November 5, 2011
Political Economy of Sport

The mainstream has now reached a dominant narrative as regards the influence of money on the idealist competitive foundation of competitive sport which is strikingly Marxist in its view, and would certainly be buried under the ever-watchful Comment Is Free trolls were this narrative ever to bleed into the territory of small-p politics, supposedly the arena where ‘politics’ exclusively unfolds. Never mind that football teams’ inequalities mirrored widening inequalities of society perfectly with a 10-year lag.

The brilliant Jonathan Wilson brings statistical figures on the competitiveness of the English league to light in two parts for The Guardian which reveal the cognitive dissonance involved in the Premier League being marketed as ‘the most competitive in the world’. Football is becoming incredibly boring; watching a top club play a bottom club now is to watch the top club’s first XI rested and still put out a team able to win at a canter. 

Football’s economic system has been passed down from a naive pre-late Capitalist phase: it’s hard to imagine that when this system was put in place, in which player-commodities move freely between clubs at unregulated prices well beyond the budgets of 95% of clubs, the founders could have envisaged the problems that have emerged in the last decade. Football’s system of exchange seems to come from an irrational, prelapsarian age: that’s just always the way it’s been and there’s no changing it now. 

The reform of this system comes from the unlikeliest place: American sports. At its apotheosis in sport, the purified competition which the Neoliberal economy aspires to emulate, finds itself adopting a Socialist economic model in the United States, the world’s leading light of economic ‘competitiveness’. Not only to manage the collective success of a given sport as a whole, but to increase its competitiveness.

In football, clubs are unanswerable to any real working body with regards to their economic management: they are in competition economically as well as in a sporting sense. But as should be obvious, the teams who already have the most financial clout are able to consolidate and build upon that advantage so that the rich get richer and poor poorer, smaller clubs act as feeders to bigger clubs. Big clubs are now even buying young players they have no genuine belief could make it into their first XI, but know they could sell on at a profit to a middling club anyway. Thus economic competition stunts actual competitiveness in the substance of what clubs are supposed to be doing: playing football.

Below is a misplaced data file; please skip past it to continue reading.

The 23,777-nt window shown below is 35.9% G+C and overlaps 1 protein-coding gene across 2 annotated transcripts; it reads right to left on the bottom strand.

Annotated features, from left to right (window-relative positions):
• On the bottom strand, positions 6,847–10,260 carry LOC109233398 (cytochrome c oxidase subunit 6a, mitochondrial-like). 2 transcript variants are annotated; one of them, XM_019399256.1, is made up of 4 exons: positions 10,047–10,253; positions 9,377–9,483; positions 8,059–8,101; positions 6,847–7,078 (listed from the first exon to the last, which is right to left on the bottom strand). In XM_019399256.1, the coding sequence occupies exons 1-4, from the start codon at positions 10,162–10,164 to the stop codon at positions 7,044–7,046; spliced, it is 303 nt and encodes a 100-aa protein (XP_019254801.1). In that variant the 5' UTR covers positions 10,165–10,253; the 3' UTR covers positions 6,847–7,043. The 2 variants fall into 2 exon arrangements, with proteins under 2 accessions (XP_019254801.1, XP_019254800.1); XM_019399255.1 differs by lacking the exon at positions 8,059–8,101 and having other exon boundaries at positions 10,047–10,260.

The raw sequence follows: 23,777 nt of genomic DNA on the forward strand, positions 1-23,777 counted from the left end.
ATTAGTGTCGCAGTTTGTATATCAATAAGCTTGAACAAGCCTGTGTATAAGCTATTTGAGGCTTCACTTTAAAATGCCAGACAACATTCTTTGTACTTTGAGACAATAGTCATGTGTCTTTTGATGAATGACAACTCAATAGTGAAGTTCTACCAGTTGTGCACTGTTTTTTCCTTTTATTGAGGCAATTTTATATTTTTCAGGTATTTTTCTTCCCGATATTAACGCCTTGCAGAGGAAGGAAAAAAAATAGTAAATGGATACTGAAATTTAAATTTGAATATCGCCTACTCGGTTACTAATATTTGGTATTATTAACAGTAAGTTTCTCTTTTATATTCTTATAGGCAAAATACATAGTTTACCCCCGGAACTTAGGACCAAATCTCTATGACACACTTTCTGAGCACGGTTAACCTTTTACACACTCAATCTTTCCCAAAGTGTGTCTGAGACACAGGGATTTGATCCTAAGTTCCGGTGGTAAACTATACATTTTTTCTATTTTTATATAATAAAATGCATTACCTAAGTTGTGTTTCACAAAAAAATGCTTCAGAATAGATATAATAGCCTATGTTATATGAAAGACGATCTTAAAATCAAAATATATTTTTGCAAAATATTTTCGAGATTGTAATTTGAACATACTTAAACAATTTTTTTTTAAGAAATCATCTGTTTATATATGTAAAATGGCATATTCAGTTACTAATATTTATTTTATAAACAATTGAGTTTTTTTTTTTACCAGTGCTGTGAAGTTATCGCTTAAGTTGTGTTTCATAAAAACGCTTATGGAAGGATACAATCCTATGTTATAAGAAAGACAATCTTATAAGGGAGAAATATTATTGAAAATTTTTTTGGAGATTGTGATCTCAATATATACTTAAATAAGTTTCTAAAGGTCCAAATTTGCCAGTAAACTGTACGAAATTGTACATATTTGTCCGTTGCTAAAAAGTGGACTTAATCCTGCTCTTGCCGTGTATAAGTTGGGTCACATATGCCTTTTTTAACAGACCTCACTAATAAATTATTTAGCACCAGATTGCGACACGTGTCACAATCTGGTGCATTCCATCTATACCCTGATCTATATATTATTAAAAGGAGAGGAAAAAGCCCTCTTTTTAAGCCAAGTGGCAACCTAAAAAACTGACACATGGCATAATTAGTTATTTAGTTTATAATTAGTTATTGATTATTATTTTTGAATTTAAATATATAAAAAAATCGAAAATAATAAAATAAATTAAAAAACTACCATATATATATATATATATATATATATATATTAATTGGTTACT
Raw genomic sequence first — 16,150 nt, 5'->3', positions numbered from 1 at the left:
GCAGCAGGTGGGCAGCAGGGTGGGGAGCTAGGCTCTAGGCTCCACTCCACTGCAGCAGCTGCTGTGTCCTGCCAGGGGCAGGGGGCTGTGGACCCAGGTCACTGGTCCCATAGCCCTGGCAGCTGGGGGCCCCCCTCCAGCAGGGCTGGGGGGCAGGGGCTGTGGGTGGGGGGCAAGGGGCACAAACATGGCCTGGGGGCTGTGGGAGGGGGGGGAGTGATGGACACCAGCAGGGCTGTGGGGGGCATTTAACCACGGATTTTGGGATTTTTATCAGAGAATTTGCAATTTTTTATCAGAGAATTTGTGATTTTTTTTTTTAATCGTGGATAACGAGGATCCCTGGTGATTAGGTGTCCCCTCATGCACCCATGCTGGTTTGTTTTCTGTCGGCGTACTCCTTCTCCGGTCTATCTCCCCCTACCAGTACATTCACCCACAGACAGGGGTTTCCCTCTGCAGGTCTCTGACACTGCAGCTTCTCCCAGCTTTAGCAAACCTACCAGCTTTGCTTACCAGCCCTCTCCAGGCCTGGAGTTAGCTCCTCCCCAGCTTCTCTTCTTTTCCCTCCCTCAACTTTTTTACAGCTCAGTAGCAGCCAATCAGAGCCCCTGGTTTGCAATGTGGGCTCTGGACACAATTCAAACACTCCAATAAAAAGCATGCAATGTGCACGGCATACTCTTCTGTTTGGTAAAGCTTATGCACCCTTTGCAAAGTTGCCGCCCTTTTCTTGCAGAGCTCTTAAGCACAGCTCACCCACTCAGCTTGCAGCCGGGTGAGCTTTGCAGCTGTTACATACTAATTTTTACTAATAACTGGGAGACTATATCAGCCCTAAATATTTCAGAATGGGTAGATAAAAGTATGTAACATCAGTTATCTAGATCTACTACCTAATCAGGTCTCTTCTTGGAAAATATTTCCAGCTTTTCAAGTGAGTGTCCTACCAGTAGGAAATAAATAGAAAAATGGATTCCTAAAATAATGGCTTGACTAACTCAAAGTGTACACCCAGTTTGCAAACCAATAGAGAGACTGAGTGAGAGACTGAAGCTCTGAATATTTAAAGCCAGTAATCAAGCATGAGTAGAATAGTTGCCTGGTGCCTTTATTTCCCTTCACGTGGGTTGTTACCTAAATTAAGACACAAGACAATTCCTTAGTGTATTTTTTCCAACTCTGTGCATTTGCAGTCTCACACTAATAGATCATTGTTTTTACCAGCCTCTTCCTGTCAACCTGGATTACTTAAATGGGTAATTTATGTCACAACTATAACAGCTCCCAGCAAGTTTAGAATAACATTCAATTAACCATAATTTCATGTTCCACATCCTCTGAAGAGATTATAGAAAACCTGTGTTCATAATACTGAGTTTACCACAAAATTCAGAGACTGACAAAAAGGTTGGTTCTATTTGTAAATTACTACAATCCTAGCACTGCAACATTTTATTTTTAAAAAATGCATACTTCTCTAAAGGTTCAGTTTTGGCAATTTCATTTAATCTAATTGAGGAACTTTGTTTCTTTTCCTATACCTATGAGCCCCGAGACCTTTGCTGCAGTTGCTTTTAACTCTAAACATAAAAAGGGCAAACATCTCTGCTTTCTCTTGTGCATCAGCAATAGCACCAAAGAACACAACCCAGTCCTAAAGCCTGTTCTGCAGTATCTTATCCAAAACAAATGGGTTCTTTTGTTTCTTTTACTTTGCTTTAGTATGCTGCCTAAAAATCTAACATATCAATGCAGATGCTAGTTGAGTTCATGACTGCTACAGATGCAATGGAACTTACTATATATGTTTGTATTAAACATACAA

In the American sports, (American Football, Baseball, Basketball, Ice Hockey) teams or ‘franchises’ each have an identical wage budget negotiated before each season so that no team is liable to collapse financially in paying for their teams. There are no transfer fees paid; players can only be traded for others, often in the form of an established name being traded for a number of promising youngsters. The college system works as the feeder to the professional leagues and a draft lottery is held so that each team has the same random chance of having the pick of players coming out of college and into, say, the NFL. These draft picks can also be traded as commodities, so that a favourable draft pick can be traded for players.

This is an intelligent system designed to impose a reasonable equality between all teams in the league, and a quick look at the list of Superbowl winners bears favourable comparison to the list of English Football League winners in terms of its diversity of teams, from which you could make an assumption about the two leagues’ relative competitiveness over the years. 

This gives the lie to Neoliberal ‘competitiveness’ and Socialism’s stunting thereof, so that you can reverse-engineer a criticism of pre-government New Labour philosophy’s ‘level playing field’. A level playing field simply implies that the groundsmen did his job in not giving some sort of advantage to the home team via the playing surface, but this takes no account of all that happens before two teams actually walk out onto that field. The ability of some teams to buy any players they want without financial restriction, the superior scouting, training and rehabilitation at their disposal, renders the state of the playing field and any advantage to be had out of it completely moot. So you get a game like QPR vs. Chelsea where QPR’s eleven men cling onto a 1 - 0 lead and get outplayed the entire second half by Chelsea’s nine men, due to such a wide gulf in talent between the two. You’d fancy Barcelona to beat Granada playing up a pitch with a forty-five degree gradient…